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Polish elections point to possible shift in country’s abortion laws, ‘political clashes’

The Sejm, the lower house of the Polish Parliament. / Credit: SpandowStockPhoto/Shutterstock

Washington, D.C. Newsroom, Oct 17, 2023 / 14:40 pm (CNA).

Liberal opposition parties won a significant political victory over Poland’s conservative Law and Justice Party on Sunday, gaining a majority in the nation’s Parliament and raising the possibility of imminent abortion expansions in the country.

According to Poland’s National Election Commission, the opposition parties garnered a total of 53.71% of the vote, dealing a major blow to the conservative ruling party. 

The Polish Parliament’s lower chamber, known as the Sejm, has 460 seats that are primarily filled by the country’s major political parties. To have a majority, a party or coalition must hold at least 231 seats in the Sejm.

The conservative Law and Justice Party (known by its Polish acronym PiS), which has a platform based on “the right to life, the right to freedom, and the right to equality,” has been in power since 2015. Under the PiS, Poland has expanded pro-life protections in the country.

Although the PiS won the largest single percentage of the vote at 35.38%, this earns it only 198 seats in the Parliament, falling short of the majority necessary to form a new government.

Meanwhile, the next three largest parties are expected to work together to form a new government to oust the PiS. The liberal parties that are expected to combine forces are the Civic Coalition, which won 30.7% of the vote; the centrist Third Way, which won 14.4%; and the Left Party, which earned 8.61%. This gives the liberal coalition a strong majority in the Sejm.

Sébastien Meuwissen, a spokesperson for the Polish conservative think tank Ordo Iuris Institute, told CNA that “the most probable scenario at the moment” is that the three parties will combine to form a government that will reverse course on abortion. 

Meuwissen did note, however, that the current Polish President Andrzej Duda, whose term ends in 2025, is “still a conservative and has a veto right, which makes it more complicated” for the liberal parties “to do whatever they please.” 

“The upcoming two years will more than likely be a time of severe political clashes,” Meuwissen said. 

Since the majority party typically gets to determine the prime minister, the Civic Coalition’s leader Donald Tusk will likely become Poland’s next prime minister. Tusk served as Poland’s prime minister from 2007 to 2014 and as the president of the EU’s European Council from 2014 through 2019.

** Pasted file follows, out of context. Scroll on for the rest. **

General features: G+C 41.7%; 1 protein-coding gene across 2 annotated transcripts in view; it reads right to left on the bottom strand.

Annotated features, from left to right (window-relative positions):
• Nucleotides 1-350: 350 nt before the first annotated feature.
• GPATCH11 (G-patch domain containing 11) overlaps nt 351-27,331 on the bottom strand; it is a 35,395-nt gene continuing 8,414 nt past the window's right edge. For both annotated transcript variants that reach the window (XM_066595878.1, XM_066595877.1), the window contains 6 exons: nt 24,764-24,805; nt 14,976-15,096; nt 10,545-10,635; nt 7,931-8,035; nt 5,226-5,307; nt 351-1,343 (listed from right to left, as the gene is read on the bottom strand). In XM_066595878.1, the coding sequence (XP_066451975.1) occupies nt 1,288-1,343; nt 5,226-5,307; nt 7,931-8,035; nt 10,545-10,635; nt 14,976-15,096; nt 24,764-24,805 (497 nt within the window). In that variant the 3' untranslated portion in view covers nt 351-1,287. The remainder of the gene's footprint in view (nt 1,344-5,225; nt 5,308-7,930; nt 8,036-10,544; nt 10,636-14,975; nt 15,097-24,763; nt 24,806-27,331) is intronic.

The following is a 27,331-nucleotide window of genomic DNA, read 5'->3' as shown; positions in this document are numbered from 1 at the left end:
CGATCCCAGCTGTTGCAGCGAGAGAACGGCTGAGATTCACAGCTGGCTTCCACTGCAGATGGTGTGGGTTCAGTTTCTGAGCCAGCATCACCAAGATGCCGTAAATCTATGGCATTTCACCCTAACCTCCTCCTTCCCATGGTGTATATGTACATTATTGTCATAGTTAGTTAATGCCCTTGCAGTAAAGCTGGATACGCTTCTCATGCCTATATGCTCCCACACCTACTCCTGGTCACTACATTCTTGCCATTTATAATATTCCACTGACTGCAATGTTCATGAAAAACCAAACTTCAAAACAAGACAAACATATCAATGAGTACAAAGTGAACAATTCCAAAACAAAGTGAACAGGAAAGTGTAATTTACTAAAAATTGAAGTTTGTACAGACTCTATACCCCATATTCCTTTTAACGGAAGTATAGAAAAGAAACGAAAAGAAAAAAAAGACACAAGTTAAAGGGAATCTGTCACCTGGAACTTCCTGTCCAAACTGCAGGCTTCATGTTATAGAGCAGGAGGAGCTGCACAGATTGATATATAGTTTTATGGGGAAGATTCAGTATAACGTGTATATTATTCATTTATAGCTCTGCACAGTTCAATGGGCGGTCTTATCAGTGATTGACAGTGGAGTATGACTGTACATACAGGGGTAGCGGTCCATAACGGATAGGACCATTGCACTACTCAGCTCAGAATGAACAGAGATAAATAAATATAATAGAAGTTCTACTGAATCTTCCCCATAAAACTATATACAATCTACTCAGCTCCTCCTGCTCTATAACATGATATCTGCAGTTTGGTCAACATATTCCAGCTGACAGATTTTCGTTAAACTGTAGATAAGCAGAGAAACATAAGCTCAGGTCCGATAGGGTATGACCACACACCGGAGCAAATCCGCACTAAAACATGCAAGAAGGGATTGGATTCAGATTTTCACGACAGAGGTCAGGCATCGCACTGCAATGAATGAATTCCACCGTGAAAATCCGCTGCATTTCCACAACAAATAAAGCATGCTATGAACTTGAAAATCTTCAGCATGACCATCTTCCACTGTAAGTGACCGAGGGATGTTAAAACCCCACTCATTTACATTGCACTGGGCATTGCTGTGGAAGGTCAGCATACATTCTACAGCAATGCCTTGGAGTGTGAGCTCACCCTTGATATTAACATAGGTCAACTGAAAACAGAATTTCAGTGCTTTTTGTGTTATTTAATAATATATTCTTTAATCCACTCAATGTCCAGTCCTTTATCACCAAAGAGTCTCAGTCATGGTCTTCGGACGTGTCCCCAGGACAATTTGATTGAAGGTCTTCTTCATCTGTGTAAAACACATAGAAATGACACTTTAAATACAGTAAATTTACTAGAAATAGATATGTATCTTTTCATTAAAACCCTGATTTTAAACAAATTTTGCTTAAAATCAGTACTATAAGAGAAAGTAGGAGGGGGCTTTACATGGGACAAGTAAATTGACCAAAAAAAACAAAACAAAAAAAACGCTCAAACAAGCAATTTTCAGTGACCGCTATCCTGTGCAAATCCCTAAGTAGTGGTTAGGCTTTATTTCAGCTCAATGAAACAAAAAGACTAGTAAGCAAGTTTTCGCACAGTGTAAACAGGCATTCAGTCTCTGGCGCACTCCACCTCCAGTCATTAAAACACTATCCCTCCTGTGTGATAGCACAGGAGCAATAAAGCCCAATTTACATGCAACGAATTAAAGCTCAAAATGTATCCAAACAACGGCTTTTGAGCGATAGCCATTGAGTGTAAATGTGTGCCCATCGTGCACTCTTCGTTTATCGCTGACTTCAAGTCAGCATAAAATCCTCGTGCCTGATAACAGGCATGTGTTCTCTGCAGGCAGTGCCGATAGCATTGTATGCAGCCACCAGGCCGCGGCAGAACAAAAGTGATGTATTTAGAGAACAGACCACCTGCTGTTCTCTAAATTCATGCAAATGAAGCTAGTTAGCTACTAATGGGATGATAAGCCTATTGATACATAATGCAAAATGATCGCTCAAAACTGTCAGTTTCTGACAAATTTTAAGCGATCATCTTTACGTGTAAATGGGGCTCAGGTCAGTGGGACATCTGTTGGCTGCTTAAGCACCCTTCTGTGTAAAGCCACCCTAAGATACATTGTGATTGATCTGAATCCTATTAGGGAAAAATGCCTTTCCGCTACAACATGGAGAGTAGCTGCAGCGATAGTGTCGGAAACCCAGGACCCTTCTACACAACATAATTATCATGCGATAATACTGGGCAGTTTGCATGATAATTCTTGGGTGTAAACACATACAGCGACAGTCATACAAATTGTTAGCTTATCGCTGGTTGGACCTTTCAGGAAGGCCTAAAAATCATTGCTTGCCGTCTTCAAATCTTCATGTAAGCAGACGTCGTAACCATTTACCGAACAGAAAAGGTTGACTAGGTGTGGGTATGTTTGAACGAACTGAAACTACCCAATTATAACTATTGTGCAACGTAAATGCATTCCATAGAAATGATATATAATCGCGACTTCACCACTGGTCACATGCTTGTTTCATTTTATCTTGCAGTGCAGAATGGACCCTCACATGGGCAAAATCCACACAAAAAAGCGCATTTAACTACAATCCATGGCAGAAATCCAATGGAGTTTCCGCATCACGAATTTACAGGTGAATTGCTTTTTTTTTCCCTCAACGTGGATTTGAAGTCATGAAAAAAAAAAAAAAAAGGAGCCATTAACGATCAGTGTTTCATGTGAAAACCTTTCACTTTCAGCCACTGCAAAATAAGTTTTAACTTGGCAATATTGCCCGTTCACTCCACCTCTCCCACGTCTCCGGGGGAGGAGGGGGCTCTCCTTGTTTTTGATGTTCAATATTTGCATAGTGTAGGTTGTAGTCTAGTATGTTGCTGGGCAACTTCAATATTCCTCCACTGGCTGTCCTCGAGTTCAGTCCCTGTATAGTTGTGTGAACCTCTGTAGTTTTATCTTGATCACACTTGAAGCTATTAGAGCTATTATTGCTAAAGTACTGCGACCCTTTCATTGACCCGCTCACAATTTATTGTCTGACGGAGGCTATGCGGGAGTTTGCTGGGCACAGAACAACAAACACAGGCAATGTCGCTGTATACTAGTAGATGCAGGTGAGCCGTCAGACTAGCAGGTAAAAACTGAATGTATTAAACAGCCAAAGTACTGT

Tusk celebrated the news on Sunday, declaring an outright victory and saying: “Poland won, democracy has won.”

What’s at stake for abortion? 

Abortion is currently illegal in Poland except for cases of rape, incest, and when the life of the mother is in danger. 

In 2020 Poland’s Constitutional Tribunal, which is currently composed of 15 judges all elected by the PiS Sejm, scrapped a law allowing abortion in the cases of fetal anomalies or defects.

The change put a stop to approximately 90% of the roughly 1,000 annual abortions that took place in the country, according to research conducted in 2021 and 2022 by the Polish news source Notes from Poland.

Meuwissen told CNA that “most Poles were apparently not happy with the Constitutional Court ruling of 2020 on abortion,” which, he said, “partly explains the high turnout.” 

The Civic Coalition, Left Party, and Third Way, meanwhile, have promised to introduce legislation to legalize abortion. 

OKO Press, a Polish news source, reported that the Civic Coalition has promised to legalize abortion until 12 weeks of pregnancy. 

According to reporting by the Guardian, Tusk said in the spring that “abortion is a woman’s decision, not a priest’s, prosecutor’s, policeman’s, or party activist’s.“ 

Tusk promised to make the legalization of abortion a priority, saying: “We will be ready to propose it to the Sejm on the first day after the next parliamentary elections.” 

The Left Party, for its part, promises to “introduce the right to terminate pregnancy until the 12th week” and “after the 12th week of pregnancy” in the event “of a threat to the life or health of the woman or severe fetal defects.”

The Third Way has also promised to consider expanding abortion rights. On its website, the Third Way promises to call a referendum within the first 100 days of the new government to decide the question of “restoring the legal status on the possibility of terminating pregnancy.” 

Beyond legalizing abortion until 12 weeks, Meuwissen believes the new government will try to expand abortion by extending the “health of the mother” exception currently in force to include the “mental health of the mother.”

This “could be a significant first step,” Meuwissen said, toward abortion on demand in Poland. 

As for the fetal anomaly exception, Meuwissen said the new government “will certainly not be able to overturn the [2020] ruling reminding that eugenic abortions are unconstitutional, given its lack of a constitutional majority.”

Poland, which is 85% Catholic, has clashed with the European Union (EU) in recent years because of the country’s pro-life laws, rejection of LGBTQ+ ideology, and strict anti-immigration policies.

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